"This isn't a crew. It's just me, by myself," Frank noted. So how does one man lift a 200-lb. welder-generator by himself? By building his own crane, of course. The materials are four front wheel automobile spindles from an early vintage Plymouth, old oil-field pipe for an A-frame and a World War II bomb hoist that rides along an I-beam. It rolls so easily that Frank can push it with one hand. To roll the Blue Star along the floor, he mounted it on a wood platform and uses (yes, you guessed) pieces of oil field pipe to serve as rollers.

Safety first

After all his years of welding his way to a one-man operation, Burns has learned the importance of safety. He follows the recommendations of welding helmet manufacturers for lens shades and also insists on wearing steel-toe boots.

Frank started wearing soft-toe boots when his safety-toe boots wore out one day. However, as he quickly discovered, ignoring safety precautions has a way of stepping on one's toes.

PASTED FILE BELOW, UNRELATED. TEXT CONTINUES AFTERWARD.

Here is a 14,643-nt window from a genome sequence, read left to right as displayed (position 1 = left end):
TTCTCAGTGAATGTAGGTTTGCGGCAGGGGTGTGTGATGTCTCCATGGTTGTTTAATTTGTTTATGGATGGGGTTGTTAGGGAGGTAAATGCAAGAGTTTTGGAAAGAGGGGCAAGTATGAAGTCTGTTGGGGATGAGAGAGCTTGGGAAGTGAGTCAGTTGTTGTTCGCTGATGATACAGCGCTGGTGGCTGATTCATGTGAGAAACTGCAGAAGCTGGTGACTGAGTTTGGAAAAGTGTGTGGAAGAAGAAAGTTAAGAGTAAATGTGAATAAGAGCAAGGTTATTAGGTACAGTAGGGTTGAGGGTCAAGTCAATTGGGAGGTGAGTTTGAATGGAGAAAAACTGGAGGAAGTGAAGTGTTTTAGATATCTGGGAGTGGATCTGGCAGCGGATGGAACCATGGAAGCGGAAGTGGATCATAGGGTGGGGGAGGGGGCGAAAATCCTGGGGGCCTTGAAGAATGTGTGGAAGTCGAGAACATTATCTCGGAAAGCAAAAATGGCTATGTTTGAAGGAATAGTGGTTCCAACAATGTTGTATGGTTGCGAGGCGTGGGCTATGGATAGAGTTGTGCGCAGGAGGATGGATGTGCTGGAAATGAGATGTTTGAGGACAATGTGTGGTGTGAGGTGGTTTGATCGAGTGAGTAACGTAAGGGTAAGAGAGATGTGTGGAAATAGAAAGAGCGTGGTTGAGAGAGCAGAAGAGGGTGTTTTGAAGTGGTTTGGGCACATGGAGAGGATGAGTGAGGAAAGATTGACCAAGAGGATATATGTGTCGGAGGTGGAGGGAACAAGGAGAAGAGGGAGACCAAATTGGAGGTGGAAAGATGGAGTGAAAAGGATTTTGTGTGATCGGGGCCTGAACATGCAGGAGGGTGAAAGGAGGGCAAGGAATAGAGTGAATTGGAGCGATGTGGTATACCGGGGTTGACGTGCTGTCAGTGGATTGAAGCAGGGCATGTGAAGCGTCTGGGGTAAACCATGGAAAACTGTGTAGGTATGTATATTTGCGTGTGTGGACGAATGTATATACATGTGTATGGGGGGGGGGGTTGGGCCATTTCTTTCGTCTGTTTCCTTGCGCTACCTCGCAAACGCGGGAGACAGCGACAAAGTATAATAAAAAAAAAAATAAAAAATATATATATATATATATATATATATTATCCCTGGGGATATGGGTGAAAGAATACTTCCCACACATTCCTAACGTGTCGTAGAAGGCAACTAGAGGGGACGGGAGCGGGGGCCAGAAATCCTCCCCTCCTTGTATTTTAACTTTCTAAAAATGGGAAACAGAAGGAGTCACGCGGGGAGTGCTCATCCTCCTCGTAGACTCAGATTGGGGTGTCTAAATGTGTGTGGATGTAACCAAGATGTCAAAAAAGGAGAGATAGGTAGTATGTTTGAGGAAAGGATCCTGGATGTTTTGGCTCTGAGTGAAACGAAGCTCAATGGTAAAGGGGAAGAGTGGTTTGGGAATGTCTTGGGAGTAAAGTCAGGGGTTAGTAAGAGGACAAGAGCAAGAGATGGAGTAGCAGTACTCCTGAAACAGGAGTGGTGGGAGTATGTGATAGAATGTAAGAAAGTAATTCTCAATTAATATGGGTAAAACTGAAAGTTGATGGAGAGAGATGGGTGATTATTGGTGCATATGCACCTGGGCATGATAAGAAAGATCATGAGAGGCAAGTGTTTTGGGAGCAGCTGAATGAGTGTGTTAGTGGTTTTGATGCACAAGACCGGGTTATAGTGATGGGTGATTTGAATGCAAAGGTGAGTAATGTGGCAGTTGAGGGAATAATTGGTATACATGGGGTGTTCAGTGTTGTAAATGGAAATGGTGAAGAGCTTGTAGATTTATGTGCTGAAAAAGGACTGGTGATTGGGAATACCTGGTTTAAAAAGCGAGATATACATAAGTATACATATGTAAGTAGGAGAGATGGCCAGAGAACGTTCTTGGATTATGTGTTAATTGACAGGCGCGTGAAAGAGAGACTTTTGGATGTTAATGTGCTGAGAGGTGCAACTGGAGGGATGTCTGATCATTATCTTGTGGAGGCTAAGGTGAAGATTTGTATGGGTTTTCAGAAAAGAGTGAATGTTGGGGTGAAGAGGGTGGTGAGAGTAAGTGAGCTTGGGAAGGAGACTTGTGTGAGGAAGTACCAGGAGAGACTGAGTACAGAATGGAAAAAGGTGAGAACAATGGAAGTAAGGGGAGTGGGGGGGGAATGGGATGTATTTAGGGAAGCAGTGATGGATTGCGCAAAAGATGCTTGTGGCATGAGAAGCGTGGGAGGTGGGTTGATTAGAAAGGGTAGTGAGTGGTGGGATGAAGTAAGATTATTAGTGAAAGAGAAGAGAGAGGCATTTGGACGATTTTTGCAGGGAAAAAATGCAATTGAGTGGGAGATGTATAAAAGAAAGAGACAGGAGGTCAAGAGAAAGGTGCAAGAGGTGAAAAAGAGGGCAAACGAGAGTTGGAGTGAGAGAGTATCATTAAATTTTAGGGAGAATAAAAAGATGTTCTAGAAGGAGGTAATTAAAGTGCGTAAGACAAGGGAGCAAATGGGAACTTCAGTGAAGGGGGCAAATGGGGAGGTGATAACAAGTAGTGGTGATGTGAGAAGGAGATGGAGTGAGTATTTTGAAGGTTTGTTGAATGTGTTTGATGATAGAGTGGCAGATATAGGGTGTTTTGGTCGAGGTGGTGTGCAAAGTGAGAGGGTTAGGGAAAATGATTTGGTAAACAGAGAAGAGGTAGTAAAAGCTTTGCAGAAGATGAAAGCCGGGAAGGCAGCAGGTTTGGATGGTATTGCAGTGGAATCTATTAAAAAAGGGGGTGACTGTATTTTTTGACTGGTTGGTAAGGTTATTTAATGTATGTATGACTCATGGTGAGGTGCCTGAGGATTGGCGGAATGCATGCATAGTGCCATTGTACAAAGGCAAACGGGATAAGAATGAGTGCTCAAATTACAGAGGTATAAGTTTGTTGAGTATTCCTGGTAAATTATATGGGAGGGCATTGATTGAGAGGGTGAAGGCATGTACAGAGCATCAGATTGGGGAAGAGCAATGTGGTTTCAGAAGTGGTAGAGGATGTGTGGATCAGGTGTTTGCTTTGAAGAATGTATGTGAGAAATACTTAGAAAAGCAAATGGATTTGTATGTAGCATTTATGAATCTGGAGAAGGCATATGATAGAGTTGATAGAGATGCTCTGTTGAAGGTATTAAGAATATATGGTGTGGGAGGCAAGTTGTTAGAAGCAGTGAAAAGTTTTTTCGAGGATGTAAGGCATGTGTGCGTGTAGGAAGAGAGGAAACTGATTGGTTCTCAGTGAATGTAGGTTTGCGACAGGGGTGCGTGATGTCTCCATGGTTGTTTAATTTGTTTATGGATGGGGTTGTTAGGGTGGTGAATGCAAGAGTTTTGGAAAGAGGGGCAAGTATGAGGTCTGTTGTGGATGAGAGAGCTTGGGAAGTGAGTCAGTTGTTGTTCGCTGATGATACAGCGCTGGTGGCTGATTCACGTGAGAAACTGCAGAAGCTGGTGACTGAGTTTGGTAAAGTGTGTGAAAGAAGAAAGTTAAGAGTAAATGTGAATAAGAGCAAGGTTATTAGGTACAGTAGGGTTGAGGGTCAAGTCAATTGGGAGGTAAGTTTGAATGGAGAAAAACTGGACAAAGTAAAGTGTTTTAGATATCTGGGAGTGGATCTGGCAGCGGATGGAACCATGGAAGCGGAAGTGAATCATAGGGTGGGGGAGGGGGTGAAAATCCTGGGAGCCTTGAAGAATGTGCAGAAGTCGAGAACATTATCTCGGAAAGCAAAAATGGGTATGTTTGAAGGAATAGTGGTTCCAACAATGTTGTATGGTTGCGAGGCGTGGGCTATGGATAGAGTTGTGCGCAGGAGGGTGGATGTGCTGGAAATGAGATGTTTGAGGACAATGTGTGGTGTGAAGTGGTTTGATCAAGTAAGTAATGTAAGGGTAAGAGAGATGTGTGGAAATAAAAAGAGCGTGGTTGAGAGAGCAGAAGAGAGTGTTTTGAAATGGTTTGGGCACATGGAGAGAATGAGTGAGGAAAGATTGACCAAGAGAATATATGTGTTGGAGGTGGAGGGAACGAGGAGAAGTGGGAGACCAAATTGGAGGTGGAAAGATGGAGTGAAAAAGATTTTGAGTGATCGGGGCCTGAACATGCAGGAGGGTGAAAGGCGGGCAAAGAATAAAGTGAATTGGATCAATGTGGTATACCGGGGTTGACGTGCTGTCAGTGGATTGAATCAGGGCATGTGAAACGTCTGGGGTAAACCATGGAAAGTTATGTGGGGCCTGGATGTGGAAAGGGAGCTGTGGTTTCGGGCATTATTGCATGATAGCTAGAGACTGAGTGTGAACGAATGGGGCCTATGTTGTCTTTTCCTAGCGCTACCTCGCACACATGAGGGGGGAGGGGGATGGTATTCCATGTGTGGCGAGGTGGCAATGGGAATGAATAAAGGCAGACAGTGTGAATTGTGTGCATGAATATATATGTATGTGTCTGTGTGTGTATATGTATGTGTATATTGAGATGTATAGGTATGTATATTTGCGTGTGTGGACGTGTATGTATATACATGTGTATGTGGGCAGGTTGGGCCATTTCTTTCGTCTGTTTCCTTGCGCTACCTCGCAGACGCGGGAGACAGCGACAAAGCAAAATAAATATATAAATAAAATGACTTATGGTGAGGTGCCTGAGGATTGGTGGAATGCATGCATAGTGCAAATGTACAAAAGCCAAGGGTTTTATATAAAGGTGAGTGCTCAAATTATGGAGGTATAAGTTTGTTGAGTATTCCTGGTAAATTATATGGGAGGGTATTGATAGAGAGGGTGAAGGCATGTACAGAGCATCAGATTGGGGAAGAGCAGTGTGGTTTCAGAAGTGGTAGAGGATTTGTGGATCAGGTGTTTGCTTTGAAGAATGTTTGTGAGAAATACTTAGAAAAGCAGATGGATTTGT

"I stop wearing safety-toed boots, I guarantee within two or three days I'm going to drop a piece of pipe on it," Burns said. Needless to say, he has worn safety-toe boots ever since.

Safety, however, is not the only factor in Frank's successful longevity. Creativity over the years has been paramount. Working alone has called for some inventive thinking that Burns admits can be difficult. "Thinking is the hardest thing in the world to do," Burns said. "People who are lazy about thinking, they're never going to do anything where it takes a little bit of creativity." However, creation after creation, Burns has paired his knowledge and skill of welding with innovative thinking--and hundreds of solutions for Burns Bros. Farm.